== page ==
Other Key Findings:
Findings indicate that ownership of some media technologies is nearly universal (e.g., television) with little or no differences by income level. Other technologies are nearly universal at high incomes, but present in different degrees at other income levels (e.g., computers, mobile phones, cable). In contrast, some technologies – such as videogame systems – may not ever approach universality. This suggests that factors beyond income – perhaps limited interest or values – are at play. However, for some newer media technologies – including DVR’s (33%) and wireless handheld devices (14%) – it may be too soon to tell which ownership track will be followed.
In relation to Computers and Internet:
Computers are present in a majority of households. Sixty-three percent of caregivers’ households have computers. While levels of computer ownership differ considerably by income, nearly 40% of those earning less than $25,000 own computers.
The great majority of computer owners (93%) have Internet access at home, with little variation by income except in type of access (broadband or dial up).
Nearly two-thirds (65%) of children using home computers also go online. Not surprisingly, rates of usage are lower among children five or younger (36%) than among six- to eight-year-olds (75%).
The specific ways in which computers are used (email, storing photos, household management, work or school related tasks, etc.) varies little by income.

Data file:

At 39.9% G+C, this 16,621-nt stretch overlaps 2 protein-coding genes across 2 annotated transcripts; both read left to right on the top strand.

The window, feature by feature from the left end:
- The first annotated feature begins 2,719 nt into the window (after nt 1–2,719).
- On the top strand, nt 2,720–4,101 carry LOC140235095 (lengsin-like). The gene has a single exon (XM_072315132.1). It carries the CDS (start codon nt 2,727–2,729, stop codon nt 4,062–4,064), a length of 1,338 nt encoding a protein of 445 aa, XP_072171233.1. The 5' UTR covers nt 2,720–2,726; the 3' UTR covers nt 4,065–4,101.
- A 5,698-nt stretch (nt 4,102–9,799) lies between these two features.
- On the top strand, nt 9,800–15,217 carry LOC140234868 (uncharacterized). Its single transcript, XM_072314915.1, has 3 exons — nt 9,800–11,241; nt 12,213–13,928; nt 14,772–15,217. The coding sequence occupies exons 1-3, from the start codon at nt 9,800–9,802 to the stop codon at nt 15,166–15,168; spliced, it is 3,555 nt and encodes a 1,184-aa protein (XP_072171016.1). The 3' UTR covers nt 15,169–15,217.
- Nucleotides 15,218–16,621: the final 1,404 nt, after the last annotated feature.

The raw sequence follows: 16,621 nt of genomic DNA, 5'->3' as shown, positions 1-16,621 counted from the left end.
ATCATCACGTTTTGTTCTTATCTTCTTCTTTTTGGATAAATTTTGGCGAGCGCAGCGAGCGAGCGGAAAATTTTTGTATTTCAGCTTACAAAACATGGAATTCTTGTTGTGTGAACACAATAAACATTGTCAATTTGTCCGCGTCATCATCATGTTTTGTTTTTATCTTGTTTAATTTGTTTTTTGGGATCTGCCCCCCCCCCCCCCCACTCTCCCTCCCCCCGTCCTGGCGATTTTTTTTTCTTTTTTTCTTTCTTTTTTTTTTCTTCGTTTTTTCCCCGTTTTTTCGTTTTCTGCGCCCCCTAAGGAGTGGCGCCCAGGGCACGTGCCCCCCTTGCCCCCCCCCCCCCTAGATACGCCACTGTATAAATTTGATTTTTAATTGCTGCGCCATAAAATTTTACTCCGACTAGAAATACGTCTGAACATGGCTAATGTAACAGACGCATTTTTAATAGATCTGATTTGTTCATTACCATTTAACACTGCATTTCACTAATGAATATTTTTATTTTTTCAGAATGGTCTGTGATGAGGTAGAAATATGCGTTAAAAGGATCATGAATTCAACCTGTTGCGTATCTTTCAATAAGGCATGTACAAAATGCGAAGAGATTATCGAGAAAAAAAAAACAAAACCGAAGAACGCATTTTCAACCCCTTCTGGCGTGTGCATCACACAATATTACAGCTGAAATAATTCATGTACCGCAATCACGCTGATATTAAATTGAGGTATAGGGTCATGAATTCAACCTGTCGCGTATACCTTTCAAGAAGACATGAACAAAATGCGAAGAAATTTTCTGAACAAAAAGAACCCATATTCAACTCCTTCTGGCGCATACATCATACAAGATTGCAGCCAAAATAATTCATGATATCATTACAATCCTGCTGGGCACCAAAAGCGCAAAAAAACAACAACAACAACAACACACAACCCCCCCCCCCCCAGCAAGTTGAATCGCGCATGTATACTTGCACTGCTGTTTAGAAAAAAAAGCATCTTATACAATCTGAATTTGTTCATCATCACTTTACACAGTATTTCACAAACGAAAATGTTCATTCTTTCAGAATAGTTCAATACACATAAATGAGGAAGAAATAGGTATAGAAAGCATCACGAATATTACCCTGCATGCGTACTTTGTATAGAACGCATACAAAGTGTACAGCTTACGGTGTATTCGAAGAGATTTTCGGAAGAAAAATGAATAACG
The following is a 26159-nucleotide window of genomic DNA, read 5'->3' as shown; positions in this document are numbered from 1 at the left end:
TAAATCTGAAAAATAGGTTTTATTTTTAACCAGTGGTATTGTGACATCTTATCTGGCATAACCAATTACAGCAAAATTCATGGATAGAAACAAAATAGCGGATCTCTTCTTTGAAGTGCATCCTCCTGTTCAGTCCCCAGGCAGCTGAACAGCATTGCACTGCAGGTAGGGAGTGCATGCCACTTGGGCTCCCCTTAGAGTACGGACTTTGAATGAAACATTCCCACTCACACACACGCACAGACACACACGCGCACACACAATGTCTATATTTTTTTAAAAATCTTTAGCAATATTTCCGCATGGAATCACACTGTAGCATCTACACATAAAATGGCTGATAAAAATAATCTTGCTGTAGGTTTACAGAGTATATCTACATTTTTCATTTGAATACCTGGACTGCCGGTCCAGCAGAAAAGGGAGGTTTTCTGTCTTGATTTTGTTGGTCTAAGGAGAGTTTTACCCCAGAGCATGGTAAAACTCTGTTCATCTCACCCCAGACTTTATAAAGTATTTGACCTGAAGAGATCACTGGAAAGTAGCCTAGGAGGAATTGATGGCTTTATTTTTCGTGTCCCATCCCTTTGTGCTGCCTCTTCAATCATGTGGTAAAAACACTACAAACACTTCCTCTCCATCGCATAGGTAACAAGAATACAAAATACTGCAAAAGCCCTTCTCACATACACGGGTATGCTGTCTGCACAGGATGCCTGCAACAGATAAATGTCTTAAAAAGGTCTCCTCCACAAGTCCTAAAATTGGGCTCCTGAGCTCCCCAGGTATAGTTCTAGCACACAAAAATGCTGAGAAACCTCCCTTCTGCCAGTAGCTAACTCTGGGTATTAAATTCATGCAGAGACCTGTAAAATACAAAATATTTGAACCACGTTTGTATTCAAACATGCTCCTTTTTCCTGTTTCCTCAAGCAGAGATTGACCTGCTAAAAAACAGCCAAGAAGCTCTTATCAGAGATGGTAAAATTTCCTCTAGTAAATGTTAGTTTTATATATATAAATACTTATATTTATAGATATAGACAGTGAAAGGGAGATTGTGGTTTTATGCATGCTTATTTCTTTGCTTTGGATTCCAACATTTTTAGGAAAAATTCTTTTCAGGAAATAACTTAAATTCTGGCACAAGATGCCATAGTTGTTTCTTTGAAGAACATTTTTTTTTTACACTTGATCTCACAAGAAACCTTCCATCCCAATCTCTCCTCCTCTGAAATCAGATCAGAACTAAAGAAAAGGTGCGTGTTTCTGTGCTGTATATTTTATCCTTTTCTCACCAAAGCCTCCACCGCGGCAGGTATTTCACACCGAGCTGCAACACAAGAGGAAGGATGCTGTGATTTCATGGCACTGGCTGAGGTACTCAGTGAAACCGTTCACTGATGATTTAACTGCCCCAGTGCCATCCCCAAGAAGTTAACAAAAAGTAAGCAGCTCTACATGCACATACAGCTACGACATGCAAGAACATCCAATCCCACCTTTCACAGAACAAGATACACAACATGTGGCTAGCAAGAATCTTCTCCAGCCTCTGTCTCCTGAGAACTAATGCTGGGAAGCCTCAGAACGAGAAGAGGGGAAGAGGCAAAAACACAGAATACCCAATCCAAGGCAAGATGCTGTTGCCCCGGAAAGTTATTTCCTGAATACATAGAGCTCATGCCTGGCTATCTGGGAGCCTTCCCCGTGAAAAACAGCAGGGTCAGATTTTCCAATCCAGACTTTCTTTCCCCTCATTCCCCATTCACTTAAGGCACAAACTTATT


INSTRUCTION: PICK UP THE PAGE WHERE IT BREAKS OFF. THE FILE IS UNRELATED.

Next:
In relation to videogames
Videogame systems are not a universally owned technology – at any income level. Indeed, just over half of households with incomes above $75,000 (58%) own videogame systems, compared with 40% of low-income households.
This suggests that income and affordability are not the only variables to consider in describing and analyzing media penetration. Videogame systems may appeal to a smaller segment of the population than other media technologies.
In this era of widespread electronic screen media, the findings show that print media – particularly books – continue to be a significant presence in all households. Independent of income differences, the great majority of caregivers report owning children’s books (96%) as well as adult fiction (87%) and non-fiction (92%). There is little variation in the presence of books in the home by income level.
There is variation by income in subscriptions for newspapers and magazines. For example, virtually all households (93%) with incomes over $75,000 subscribe to print media, whereas only 44% of households with incomes of $25,000 or less report subscribing to publications.
...some of these findings suggest that financial barriers to media and technology ownership are being lowered, and that the motivations to use media technologies are increasing, while other findings indicate that there continue to be real income differences in ownership and use, particularly for more expensive and emerging technologies. In fact, both are true. Regardless of how one assesses the current state, it is clear that, given the proliferation and increased affordability of media technologies, the metaphor of the “digital divide” no longer adequately characterizes the complex relationship between income and ownership of media technology. The current state is perhaps best described as a “digital continuum.”